Calling the way Ohio funds public schools unpredictable, confusing and inadequate, Ohio lawmakers want to overhaul the system with a formula that could mean a $1.99 billion increase in funding. Changes could come sooner rather than later.

State Sens. Peggy Lehner, R-Kettering, and Vernon Sykes, D-Akron, introduced a bill late last week that teams with a current house bill. It would change how the state determines the cost of educating a student, along with how the state decides how much a local district should contribute to that cost.

The overhaul will be part of the upcoming lame duck session, according to Lehner.

“The lame duck is the appropriate place and provides the amount of time we need to pass this legislation,” Sen. Lehner said during a news conference Friday.

Also, an analyst and consultant who worked with lawmakers to help develop the new system said it could ease the need for districts to ask voters for new local tax levies.

“Is it going to eliminate the need for new levies completely? No,” consultant Michael Sobul said. “Is it going to greatly ease the need for it? We believe it will. We believe districts will have the additional resources from the state to meet the needs of the student,” the retired school treasurer said.

If passed and fully phased in over six years, it will mean nearly $2 billion more annually for Ohio schools. But each specific General Assembly will have the flexibility to base funding decisions on statewide economic situations, according to State. Rep. Gary Scherer, R-Circleville.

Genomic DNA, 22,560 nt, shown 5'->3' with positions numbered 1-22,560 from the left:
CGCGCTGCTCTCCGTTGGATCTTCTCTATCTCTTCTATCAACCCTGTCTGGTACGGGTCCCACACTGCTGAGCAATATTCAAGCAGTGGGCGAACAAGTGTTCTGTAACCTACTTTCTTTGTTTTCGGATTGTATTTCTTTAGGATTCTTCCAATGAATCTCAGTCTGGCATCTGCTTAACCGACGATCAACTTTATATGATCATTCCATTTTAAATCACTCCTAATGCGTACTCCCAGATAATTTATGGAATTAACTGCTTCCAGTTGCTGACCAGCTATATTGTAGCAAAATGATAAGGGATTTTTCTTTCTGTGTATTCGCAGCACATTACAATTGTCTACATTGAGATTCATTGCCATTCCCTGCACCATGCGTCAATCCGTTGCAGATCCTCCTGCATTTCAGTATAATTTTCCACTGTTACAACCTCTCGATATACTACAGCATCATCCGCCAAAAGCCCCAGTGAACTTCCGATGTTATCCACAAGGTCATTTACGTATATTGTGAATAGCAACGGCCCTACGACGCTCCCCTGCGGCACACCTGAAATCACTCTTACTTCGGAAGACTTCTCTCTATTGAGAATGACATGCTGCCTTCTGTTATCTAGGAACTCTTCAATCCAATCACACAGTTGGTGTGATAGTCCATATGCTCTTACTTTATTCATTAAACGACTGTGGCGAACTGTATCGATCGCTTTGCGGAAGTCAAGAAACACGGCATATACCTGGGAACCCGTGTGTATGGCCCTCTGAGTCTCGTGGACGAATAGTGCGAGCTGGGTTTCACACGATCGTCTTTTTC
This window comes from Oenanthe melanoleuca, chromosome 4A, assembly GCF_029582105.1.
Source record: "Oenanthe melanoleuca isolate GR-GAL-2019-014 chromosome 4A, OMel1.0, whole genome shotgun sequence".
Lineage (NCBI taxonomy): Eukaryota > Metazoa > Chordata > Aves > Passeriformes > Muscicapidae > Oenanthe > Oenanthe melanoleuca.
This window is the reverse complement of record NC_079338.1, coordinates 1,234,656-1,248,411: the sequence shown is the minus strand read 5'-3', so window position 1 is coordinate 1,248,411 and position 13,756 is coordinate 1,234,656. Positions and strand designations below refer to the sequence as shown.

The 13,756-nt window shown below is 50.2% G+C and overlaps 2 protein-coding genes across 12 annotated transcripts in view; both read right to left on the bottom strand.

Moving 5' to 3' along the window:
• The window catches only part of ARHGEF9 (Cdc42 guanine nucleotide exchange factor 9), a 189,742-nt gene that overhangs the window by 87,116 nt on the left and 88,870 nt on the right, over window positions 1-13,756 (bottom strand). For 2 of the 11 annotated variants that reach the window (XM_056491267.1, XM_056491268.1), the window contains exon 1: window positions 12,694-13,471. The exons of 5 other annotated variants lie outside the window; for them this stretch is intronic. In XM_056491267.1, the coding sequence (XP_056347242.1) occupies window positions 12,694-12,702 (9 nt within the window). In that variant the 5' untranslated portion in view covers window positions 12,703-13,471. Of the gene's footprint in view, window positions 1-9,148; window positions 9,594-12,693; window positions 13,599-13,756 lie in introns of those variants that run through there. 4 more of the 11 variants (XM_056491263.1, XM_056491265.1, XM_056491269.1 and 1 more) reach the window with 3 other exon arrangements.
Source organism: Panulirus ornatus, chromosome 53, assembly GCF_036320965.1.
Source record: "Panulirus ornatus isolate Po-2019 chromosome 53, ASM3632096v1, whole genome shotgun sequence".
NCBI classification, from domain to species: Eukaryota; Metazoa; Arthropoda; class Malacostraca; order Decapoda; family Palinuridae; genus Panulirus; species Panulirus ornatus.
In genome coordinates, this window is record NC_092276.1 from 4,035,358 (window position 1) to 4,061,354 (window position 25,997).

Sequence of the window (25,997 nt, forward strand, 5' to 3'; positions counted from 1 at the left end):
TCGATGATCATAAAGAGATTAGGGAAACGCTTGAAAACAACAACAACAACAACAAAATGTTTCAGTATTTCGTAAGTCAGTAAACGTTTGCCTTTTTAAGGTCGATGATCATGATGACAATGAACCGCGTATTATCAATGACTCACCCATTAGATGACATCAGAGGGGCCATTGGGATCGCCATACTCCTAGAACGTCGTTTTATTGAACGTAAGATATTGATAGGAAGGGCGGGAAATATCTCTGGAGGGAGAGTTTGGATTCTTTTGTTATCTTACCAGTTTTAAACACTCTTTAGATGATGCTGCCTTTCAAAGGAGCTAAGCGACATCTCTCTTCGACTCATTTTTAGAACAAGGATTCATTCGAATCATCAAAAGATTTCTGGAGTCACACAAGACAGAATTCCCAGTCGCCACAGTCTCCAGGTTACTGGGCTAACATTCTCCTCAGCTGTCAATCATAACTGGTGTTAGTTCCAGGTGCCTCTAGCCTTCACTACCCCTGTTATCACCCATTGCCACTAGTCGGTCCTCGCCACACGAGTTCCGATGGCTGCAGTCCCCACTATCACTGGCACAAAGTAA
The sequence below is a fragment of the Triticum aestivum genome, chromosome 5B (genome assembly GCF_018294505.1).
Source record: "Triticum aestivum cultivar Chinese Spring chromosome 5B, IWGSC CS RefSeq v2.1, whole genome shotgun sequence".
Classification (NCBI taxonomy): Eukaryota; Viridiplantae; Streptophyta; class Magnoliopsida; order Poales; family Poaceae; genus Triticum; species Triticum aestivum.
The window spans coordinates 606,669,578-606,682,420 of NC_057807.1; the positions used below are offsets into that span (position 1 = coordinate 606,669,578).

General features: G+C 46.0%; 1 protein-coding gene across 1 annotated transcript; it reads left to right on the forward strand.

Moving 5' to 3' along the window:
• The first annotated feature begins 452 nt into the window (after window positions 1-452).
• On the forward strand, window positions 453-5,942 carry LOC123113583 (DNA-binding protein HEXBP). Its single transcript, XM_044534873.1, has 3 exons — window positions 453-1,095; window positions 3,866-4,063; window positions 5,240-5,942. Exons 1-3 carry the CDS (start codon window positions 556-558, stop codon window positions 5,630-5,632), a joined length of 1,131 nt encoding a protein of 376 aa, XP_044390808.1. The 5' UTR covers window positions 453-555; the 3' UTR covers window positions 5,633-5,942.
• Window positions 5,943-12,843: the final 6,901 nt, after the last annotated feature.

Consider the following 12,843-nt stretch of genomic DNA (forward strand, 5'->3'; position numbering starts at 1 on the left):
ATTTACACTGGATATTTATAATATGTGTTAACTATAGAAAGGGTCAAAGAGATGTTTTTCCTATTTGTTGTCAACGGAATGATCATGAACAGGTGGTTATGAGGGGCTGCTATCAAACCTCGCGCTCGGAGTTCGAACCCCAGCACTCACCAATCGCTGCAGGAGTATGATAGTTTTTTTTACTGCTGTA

The plan looks at two basic steps. First, what is the base cost to educate a student? Second, how much can local communities pay?

The proposed base cost plan would incorporate professional development for teachers, health, safety, social and emotional needs of students, academic and athletic activities, technology, building and district operations, leadership and staff.

A key change to local funding, according to the sponsors, is the new plan will base 60 percent of a district’s local funding capacity on property values and 40 percent on resident income. Currently, only property values determine how much a local district can pay.

State Rep. John Patterson, D-Jefferson, pointed to Ohio farmers who face an economic crisis as an example. He said recently that farmers struggled selling crops, and, while property values remained high, wealth was virtually non-existent.

Under the current model, those farmers would have to pay more in property taxes to fund a local school district despite struggling financially.

Under the new plan, when fully in place and fully funded, all but nearly a dozen Ohio school districts would receive more state funding. That funding also allows for local district to make local decisions on how to use the money.

For example, according to Mr. Sobul, if the formula calls for funding for three third-grade teachers, local districts have the ability to decide if that is what’s needed or use the money for something else.

Also, the plan changes how community schools and voucher systems are paid. The money will go to the school educating the student, rather than the home district and then passed on.

“It will ease some of the tensions between community schools and vouchers and the local school systems,” Mr. Sobul said.

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